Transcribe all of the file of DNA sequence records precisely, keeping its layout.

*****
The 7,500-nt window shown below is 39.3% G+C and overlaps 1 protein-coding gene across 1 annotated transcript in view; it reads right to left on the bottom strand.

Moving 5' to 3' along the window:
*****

The 7,500-nt window shown below is 39.3% G+C and overlaps 1 protein-coding gene across 1 annotated transcript in view; it reads right to left on the bottom strand.

Moving 5' to 3' along the window: